What Should You Do If You Have Rare, Spontaneous Pain In A Tooth?

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Talking With Your Dentist Regularly How healthy are your teeth? Although many people are quick to underestimate their dental health, the fact of the matter is that there are a lot of different elements that play into overall dental wellness. From how often you brush and floss to how regularly you attend regular checkups, it is important to stay in close communication with your dentist, especially if you come down with a new symptom. The purpose of this website is to help people to understand and resolve dental issues, since small symptoms can lead to big problems down the road. Check out these posts to learn more about dental care.



For most people, pain in their teeth or gums inspires a sense of dread and anxiety. While many dental problems can be found by dentists before their patients ever know that an issue is brewing, pain often indicates that something more severe has gone wrong and that it needs immediate medical care. However, you may find yourself confused if your tooth hurts sometimes, but often not at all. Here's why you should be concerned about it and what it may mean.

Tooth Pain Indicates a Problem that Needs to be Addressed

Just like every other part of the body, there are nerves hidden away in your teeth that are responsible for sending electrical signals to your brain. These signals are designed to transmit inform your brain about whatever your teeth experience, for example, being touched, feeling cold, or being burned. In teeth, these nerve endings are typically hidden deep inside the tooth, usually meaning that you'll only feel pain in extreme circumstances, like being hit in the mouth or a bad cavity developing. No matter what the cause of the pain, the problem should be addressed quickly to avoid it worsening.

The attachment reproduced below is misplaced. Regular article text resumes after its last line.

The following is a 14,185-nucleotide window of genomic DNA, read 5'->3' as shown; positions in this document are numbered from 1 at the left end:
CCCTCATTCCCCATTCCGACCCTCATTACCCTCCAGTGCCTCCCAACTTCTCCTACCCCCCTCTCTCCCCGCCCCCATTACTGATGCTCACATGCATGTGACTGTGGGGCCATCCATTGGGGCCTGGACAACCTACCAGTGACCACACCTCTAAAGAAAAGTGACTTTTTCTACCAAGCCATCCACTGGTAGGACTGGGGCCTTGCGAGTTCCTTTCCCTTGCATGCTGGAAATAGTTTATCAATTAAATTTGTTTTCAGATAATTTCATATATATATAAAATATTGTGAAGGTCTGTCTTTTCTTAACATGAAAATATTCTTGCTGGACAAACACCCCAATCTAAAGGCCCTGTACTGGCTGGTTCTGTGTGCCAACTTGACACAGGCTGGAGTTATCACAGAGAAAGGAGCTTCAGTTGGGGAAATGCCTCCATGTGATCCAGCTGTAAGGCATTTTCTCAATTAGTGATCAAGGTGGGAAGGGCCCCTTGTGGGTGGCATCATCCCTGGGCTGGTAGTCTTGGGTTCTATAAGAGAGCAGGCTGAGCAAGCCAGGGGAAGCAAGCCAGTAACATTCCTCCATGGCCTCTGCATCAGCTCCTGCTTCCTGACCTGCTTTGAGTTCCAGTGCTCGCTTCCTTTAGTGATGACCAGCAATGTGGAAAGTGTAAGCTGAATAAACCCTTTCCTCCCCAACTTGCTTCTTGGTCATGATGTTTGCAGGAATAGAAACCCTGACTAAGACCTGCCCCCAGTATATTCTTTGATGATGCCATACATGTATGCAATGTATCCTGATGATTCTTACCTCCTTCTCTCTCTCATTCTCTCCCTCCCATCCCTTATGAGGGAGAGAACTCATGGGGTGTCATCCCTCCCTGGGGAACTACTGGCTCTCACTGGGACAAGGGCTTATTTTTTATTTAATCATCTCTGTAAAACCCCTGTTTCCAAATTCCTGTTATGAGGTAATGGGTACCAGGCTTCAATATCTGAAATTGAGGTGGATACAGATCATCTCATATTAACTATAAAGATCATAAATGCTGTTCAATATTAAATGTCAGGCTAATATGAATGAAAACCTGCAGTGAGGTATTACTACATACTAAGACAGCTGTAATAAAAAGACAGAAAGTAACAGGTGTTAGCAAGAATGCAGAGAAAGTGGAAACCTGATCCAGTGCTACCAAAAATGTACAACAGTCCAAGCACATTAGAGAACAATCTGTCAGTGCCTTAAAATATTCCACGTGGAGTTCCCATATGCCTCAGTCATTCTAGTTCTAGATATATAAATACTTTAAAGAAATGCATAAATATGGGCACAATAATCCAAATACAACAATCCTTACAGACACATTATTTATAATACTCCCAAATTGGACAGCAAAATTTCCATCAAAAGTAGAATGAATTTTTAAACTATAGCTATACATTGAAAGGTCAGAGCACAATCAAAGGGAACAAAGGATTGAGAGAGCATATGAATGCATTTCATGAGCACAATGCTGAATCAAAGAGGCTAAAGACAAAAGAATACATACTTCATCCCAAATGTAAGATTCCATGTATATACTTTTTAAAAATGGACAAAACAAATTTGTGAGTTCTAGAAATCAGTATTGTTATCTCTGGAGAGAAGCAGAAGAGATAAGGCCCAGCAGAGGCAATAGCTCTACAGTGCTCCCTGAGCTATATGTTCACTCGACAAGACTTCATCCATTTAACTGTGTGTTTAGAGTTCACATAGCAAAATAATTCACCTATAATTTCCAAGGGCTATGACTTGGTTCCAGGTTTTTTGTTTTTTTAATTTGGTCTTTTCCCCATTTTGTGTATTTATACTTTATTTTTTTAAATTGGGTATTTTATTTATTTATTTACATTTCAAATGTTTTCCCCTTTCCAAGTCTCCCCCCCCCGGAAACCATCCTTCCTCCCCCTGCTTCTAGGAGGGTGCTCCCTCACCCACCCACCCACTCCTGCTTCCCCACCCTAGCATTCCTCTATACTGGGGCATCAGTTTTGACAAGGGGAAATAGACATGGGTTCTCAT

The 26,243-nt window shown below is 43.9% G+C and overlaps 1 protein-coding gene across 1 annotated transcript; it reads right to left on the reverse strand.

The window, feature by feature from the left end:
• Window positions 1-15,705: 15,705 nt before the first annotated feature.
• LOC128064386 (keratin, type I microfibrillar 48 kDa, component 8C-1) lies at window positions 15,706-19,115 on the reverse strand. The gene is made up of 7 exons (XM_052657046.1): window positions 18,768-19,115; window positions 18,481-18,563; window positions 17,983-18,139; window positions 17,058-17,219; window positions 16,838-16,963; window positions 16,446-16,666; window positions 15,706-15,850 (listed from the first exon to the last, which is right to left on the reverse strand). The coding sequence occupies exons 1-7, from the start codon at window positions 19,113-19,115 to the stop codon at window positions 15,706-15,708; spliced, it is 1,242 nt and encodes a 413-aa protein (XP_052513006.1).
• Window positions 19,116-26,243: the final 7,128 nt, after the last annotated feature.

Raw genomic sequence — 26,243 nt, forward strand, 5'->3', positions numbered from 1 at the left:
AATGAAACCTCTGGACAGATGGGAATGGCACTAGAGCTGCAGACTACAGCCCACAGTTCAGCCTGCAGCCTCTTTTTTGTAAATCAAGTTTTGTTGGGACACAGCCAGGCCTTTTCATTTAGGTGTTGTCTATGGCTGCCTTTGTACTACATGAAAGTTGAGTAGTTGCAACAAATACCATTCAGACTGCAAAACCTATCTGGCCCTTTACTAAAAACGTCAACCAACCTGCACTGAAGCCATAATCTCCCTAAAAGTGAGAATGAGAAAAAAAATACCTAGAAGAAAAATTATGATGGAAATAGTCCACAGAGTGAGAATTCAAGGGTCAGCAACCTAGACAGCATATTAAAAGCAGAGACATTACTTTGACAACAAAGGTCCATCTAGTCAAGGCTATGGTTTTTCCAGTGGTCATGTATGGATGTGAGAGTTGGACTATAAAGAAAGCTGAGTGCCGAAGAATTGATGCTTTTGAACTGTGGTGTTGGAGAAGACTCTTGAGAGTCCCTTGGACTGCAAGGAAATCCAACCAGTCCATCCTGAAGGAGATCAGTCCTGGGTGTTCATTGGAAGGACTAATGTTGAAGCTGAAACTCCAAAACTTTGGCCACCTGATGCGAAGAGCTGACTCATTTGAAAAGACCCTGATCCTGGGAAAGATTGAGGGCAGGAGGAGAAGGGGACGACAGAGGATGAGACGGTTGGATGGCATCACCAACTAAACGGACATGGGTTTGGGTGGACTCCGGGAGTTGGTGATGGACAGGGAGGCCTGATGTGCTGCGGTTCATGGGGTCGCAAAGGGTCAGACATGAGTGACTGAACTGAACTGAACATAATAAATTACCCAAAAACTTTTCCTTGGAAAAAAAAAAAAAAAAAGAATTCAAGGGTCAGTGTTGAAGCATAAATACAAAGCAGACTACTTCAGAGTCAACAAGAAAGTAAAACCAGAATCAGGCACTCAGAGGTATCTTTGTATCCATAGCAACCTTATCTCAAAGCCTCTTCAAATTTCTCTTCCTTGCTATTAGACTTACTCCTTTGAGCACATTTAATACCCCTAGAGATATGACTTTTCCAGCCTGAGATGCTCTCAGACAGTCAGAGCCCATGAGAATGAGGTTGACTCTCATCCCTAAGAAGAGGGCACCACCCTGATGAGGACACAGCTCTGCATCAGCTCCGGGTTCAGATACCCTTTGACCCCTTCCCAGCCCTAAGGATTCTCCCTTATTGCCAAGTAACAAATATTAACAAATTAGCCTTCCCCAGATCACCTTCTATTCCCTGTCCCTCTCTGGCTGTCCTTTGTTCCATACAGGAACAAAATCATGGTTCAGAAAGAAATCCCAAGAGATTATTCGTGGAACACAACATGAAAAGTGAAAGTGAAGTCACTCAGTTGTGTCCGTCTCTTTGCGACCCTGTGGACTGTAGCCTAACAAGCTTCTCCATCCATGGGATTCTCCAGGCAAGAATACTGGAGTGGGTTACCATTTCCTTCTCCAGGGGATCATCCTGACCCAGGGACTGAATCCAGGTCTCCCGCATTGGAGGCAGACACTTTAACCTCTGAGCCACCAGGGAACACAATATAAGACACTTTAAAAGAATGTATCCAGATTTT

Intermittent Pain Requires a Dentist to Diagnose the Problem

When a tooth hurts sometimes, but without any obvious trigger or chronic pain following it, it often indicates that something is going wrong inside the tooth or with the nerve ending itself.

While most people know and understand that injuries and tooth decay can cause teeth to become damaged and painful, they aren't the only things that can hurt a tooth. Unfortunately, some of these conditions are invisible to the naked eye, and can only be detected with a thorough dental examination and x-rays.

For example, a rare condition called dental resorption can cause pain symptoms similar to those caused by cavities, but without a hole on the surface of your tooth. This is because resorption starts on the inside, breaking down the internal tissue and nerve endings. As a result, the nerves can become inflamed and irritated but may not be chronically impacted, at least at first. Nerve damage can also be a problem with conditions like diabetes, which can cause nerve endings to malfunction and send pain signals when normally no pain should be felt.

Visit the Dentist Whenever You Experience Tooth Pain

In general, even if the pain goes away, it's a good idea to get your teeth checked out by a dentist anytime they hurt. If you're lucky, your dental appointment will include a simple exam and cleaning without any serious issues arising. However, if you do have a problem going on with your teeth or nerves, getting help from a dentist early on can reduce the amount of time you spend in the dentist's chair, and in many cases, can help to rescue a tooth instead of letting it decay severely enough that it has to be extracted.

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